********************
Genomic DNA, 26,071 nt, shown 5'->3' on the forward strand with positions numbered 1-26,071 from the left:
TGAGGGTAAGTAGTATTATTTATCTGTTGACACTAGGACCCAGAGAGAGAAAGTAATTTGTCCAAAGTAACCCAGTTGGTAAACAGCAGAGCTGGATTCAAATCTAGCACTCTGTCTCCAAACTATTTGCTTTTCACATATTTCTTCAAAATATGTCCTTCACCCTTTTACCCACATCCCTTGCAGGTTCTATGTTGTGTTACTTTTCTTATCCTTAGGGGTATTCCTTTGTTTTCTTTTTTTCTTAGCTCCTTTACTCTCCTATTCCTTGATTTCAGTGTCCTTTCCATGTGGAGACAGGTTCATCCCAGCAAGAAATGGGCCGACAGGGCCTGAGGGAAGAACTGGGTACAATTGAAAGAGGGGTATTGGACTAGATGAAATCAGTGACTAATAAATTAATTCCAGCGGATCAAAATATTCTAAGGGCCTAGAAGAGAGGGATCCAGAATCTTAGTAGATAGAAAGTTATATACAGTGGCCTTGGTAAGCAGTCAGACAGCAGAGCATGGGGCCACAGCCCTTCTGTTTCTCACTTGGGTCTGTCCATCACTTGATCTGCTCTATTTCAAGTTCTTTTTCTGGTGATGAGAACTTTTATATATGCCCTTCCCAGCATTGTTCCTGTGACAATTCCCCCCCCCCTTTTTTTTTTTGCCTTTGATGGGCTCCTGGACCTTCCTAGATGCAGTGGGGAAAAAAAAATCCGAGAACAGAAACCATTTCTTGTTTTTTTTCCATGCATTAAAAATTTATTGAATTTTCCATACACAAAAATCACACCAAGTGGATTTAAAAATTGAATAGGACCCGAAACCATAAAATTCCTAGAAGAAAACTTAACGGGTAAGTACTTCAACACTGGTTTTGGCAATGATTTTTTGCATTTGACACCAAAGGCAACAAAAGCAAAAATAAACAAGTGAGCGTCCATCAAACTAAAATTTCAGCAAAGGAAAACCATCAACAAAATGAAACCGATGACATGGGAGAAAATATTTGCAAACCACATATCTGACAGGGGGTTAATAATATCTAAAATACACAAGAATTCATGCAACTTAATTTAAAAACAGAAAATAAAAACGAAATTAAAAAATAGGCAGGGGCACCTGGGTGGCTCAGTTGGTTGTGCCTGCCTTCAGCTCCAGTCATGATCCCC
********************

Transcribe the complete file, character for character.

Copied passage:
Genomic DNA, 26,071 nt, shown 5'->3' on the forward strand with positions numbered 1-26,071 from the left:
TGAGGGTAAGTAGTATTATTTATCTGTTGACACTAGGACCCAGAGAGAGAAAGTAATTTGTCCAAAGTAACCCAGTTGGTAAACAGCAGAGCTGGATTCAAATCTAGCACTCTGTCTCCAAACTATTTGCTTTTCACATATTTCTTCAAAATATGTCCTTCACCCTTTTACCCACATCCCTTGCAGGTTCTATGTTGTGTTACTTTTCTTATCCTTAGGGGTATTCCTTTGTTTTCTTTTTTTCTTAGCTCCTTTACTCTCCTATTCCTTGATTTCAGTGTCCTTTCCATGTGGAGACAGGTTCATCCCAGCAAGAAATGGGCCGACAGGGCCTGAGGGAAGAACTGGGTACAATTGAAAGAGGGGTATTGGACTAGATGAAATCAGTGACTAATAAATTAATTCCAGCGGATCAAAATATTCTAAGGGCCTAGAAGAGAGGGATCCAGAATCTTAGTAGATAGAAAGTTATATACAGTGGCCTTGGTAAGCAGTCAGACAGCAGAGCATGGGGCCACAGCCCTTCTGTTTCTCACTTGGGTCTGTCCATCACTTGATCTGCTCTATTTCAAGTTCTTTTTCTGGTGATGAGAACTTTTATATATGCCCTTCCCAGCATTGTTCCTGTGACAATTCCCCCCCCCCTTTTTTTTTTTGCCTTTGATGGGCTCCTGGACCTTCCTAGATGCAGTGGGGAAAAAAAAATCCGAGAACAGAAACCATTTCTTGTTTTTTTTCCATGCATTAAAAATTTATTGAATTTTCCATACACAAAAATCACACCAAGTGGATTTAAAAATTGAATAGGACCCGAAACCATAAAATTCCTAGAAGAAAACTTAACGGGTAAGTACTTCAACACTGGTTTTGGCAATGATTTTTTGCATTTGACACCAAAGGCAACAAAAGCAAAAATAAACAAGTGAGCGTCCATCAAACTAAAATTTCAGCAAAGGAAAACCATCAACAAAATGAAACCGATGACATGGGAGAAAATATTTGCAAACCACATATCTGACAGGGGGTTAATAATATCTAAAATACACAAGAATTCATGCAACTTAATTTAAAAACAGAAAATAAAAACGAAATTAAAAAATAGGCAGGGGCACCTGGGTGGCTCAGTTGGTTGTGCCTGCCTTCAGCTCCAGTCATGATCCCC